From 8-6 with their playoff fate in their hands to 8-8 wondering where it all went wrong. That's the story of the Miami Dolphins' 2013 collapse, and while there's plenty of blame to go around, one person stands above (or below) the rest: offensive coordinator Mike Sherman.
As a result, he has been relieved of his duties, the Dolphins announced on Monday.
The wording on the announcement is revealing. This was ultimately head coach Joe Philbin's decision, although it is a decision which owner Stephen Ross pressured Philbin into making, according to Armando Salguero of The Miami Herald. Philbin and Sherman have a connection that runs deep.
"Mike has been a mentor to me throughout my coaching career," Philbin said in a statement. "He is a man of great integrity, dedicated to his family, his team, his players and his profession. On behalf of the entire Miami Dolphins organization I want to wish Mike and his family the very best in the future."
Regardless of whose decision it was, the justification is there. Sherman's shortcomings were an issue not just in those final two games, where the Dolphins scored just seven total points and picked up just 399 yards of total offense. The Dolphins averaged 19.8 points per game on the season, which ranked 26th in the NFL.
If there was one reason to keep Sherman around, it's the progression of quarterback Ryan Tannehill.
|Ryan Tannehill's first two NFL seasons|
|Source: Pro Football Reference|
Tannehill's numbers went up nearly across the board; he finished with a higher completion percentage, more yards per game, 12 more touchdowns and a higher passer rating than he had last year. Some of that, however, may be based simply on volume, with Tannehill attempting 104 more passes in 2013 than in 2012. That imbalance may be part of the problem.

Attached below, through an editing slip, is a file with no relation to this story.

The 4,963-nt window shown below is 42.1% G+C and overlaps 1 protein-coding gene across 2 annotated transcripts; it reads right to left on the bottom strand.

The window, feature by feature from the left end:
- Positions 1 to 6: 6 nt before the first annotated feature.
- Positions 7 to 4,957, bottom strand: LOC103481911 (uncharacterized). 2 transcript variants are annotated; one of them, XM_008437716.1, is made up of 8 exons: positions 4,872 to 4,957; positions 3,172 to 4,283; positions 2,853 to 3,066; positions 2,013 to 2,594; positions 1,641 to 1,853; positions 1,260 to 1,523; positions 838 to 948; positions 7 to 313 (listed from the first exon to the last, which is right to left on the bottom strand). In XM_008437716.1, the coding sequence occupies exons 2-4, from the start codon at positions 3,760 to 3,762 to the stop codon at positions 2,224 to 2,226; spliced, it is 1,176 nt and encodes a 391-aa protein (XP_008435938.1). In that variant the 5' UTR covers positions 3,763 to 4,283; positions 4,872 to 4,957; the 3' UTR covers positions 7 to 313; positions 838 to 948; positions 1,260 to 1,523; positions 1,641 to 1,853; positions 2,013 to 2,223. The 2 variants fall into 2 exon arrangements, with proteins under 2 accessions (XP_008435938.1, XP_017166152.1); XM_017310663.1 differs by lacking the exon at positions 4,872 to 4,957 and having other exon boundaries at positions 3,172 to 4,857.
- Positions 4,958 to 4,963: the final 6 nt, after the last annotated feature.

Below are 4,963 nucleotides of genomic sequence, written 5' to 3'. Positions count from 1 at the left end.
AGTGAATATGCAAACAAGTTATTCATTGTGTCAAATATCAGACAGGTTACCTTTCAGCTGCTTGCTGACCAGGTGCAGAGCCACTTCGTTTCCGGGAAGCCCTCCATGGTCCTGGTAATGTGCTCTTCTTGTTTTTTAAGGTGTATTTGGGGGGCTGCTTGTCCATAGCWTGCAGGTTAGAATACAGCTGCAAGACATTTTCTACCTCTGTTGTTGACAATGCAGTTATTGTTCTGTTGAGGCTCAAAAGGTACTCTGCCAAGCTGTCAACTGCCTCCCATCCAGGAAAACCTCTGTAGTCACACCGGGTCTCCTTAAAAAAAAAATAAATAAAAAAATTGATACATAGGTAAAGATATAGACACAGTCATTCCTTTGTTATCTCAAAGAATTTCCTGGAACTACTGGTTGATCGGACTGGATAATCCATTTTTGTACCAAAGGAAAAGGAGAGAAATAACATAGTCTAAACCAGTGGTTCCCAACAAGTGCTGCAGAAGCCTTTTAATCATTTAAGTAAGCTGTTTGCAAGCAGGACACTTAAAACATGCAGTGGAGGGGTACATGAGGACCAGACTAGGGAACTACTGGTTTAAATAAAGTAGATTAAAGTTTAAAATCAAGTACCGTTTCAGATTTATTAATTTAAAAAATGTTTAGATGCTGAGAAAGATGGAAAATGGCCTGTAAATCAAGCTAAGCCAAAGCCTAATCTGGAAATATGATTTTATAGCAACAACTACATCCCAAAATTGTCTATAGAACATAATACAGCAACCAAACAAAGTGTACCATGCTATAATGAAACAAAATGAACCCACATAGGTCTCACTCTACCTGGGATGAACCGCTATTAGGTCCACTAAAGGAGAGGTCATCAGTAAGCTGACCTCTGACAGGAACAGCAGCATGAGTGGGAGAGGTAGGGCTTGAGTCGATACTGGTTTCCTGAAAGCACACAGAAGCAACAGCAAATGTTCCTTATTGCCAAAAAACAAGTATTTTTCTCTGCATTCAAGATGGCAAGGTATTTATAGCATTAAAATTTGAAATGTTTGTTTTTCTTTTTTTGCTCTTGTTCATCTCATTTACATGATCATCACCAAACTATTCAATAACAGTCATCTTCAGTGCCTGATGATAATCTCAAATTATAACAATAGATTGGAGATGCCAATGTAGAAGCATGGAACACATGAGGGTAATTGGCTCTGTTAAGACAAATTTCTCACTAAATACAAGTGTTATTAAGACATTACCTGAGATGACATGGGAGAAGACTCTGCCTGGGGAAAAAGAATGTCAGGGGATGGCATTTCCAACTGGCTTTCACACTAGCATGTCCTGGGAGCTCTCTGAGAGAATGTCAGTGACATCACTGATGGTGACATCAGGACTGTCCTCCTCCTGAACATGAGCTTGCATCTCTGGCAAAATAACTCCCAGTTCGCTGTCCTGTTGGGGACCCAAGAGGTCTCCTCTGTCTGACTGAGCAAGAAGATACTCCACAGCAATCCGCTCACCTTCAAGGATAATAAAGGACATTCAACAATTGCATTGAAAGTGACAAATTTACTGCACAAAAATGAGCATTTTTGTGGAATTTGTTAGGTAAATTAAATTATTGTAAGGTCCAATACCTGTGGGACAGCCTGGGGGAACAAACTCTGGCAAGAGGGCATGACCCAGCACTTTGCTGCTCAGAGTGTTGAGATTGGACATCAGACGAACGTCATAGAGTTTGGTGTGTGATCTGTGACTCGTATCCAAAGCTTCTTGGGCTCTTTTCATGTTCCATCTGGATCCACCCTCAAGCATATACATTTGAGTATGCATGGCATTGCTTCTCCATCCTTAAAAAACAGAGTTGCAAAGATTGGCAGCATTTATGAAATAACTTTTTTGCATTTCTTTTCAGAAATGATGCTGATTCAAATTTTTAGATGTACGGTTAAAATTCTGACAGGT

Sherman's stubbornness with regard to not running the football afforded opposing teams an opportunity to pin their ears back, which may have contributed to the Dolphins' dramatic uptick in sacks allowed (a team record of 58 in 2013, 23 more than 2012). Of course, it's hard to stay committed to the rushing game when it's ineffective, but the Dolphins managed to get more effective running the ball when they committed to it more.
The woes of the offensive line were a big part of the Dolphins' offensive struggles, but Sherman did almost nothing to work around the shortcomings of that group. He could have tried some designed bootlegs or put Tannehill under center to at least give the illusion of the threat of the run. Too often, Sherman ignored these reasonable alternatives.
Besides, even taking Tannehill's development into consideration, perhaps it's time for the quarterback to lose the umbilical cord. Tannehill has spent the past six years under Sherman dating back to their time together at Texas A&M.
The question now becomes: Who is the next offensive coordinator for the Dolphins? After all, ending one plan isn't a good idea if you don't have a new plan in place.
There are a few good names out there.
Former Houston Texans head coach Gary Kubiak is still a free-agent coaching candidate, but he might be waiting for a head-coaching gig to come along. Norv Turner was recently relieved of his duties as Cleveland Browns offensive coordinator when the team's front office cleaned house of its coaching staff, so perhaps the quarterback guru would be a fit for Tannehill as he hits this next stage of his development.
There's also been some chatter about Green Bay Packers quarterback coach Ben McAdoo, according to Adam Beasley of The Miami Herald. Philbin came up through the coaching ranks, but his springboard to the Dolphins head-coaching job came as offensive coordinator for the Packers, where McAdoo served as a tight ends coach before being promoted to quarterback coach when Philbin left for Miami.
Philbin is going to have to find a coach who matches up philosophically with what the Dolphins want to do, and McAdoo comes from a similar background.
Whomever it ends up being, the change at offensive coordinator will not fix everything.
The Dolphins have a lot of work to do with regard to their offensive personnel. One could argue that they should be on the lookout for four new offensive linemen, with center Mike Pouncey the only solid building block in that group. The Dolphins should also consider a makeover at running back, with Daniel Thomas and Lamar Miller both struggling heartily in pass protection and when running the football.
There's plenty of blame to go around for the Dolphins' offensive shortcomings and plenty of work to be done before those problems are fixed.
This is just the beginning, but it's a good first step in what could be yet another long offseason of big changes for the Dolphins.
Erik Frenz is also a Patriots/AFC East writer for Boston.com. Unless otherwise noted, all quotes obtained firsthand or via team news releases.
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